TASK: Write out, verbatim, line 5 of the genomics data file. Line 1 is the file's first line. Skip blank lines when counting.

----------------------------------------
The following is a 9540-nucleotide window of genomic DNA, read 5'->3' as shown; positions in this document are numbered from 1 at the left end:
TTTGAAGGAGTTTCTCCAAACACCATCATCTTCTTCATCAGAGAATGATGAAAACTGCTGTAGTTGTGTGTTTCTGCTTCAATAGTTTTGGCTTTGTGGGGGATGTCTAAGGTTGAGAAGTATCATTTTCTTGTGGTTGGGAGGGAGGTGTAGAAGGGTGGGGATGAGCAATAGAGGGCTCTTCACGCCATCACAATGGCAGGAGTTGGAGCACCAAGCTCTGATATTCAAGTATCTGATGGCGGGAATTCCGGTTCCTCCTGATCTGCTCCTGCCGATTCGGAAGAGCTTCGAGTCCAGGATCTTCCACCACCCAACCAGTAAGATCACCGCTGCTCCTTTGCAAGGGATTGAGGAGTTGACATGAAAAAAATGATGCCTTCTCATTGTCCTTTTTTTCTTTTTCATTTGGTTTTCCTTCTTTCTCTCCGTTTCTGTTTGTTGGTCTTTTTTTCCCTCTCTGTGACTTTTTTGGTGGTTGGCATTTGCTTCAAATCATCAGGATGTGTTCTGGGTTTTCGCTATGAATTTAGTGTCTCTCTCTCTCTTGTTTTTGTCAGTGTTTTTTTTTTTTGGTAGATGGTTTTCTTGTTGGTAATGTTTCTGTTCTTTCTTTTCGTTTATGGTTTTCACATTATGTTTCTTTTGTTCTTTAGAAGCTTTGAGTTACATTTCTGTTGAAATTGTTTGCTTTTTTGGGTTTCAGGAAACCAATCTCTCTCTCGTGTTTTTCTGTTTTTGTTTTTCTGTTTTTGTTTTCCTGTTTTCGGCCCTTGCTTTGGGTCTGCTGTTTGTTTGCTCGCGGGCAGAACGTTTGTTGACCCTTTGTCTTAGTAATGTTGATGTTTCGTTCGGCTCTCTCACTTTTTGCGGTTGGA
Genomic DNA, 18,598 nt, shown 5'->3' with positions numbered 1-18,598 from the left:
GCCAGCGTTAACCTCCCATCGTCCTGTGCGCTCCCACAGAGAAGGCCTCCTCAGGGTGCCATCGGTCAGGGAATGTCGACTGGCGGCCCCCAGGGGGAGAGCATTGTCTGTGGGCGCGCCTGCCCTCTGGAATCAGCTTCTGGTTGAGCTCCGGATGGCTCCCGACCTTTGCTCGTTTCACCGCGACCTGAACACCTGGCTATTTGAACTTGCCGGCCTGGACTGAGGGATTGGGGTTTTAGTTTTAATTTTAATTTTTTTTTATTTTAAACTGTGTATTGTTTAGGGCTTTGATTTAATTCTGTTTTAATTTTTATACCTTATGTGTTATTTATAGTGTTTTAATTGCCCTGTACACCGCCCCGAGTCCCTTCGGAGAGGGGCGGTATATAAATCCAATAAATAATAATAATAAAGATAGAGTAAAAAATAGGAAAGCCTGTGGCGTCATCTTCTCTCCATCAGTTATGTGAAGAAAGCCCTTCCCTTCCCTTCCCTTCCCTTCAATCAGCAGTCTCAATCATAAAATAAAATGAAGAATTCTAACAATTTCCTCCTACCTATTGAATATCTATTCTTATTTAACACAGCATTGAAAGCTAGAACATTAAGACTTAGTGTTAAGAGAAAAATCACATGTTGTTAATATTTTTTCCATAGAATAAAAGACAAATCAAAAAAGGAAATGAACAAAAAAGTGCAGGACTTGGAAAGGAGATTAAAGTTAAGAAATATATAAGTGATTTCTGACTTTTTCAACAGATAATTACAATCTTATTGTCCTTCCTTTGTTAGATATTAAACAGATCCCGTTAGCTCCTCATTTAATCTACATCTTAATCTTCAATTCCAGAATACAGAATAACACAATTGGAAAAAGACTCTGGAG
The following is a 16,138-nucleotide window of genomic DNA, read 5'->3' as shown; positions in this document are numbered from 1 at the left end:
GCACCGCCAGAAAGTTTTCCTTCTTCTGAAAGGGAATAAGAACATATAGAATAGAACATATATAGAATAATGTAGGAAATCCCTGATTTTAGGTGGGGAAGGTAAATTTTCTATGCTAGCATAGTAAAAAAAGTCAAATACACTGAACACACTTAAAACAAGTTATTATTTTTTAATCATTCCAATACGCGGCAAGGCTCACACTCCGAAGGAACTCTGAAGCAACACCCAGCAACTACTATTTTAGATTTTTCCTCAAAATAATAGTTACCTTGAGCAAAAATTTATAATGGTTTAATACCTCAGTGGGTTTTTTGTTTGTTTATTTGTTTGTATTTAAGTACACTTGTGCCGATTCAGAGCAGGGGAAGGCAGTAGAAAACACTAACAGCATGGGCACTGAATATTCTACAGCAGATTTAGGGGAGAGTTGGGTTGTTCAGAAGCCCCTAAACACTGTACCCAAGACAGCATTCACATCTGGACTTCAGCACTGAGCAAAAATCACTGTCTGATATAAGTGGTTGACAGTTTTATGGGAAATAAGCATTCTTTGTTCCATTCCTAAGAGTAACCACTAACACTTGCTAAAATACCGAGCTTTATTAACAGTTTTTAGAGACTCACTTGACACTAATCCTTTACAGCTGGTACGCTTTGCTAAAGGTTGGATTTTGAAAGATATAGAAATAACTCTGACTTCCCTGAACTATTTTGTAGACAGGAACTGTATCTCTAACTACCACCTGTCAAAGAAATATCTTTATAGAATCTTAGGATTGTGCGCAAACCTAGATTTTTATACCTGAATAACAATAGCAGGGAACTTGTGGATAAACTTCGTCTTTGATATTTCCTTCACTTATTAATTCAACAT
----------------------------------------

The following is a 16,138-nucleotide window of genomic DNA, read 5'->3' as shown; positions in this document are numbered from 1 at the left end: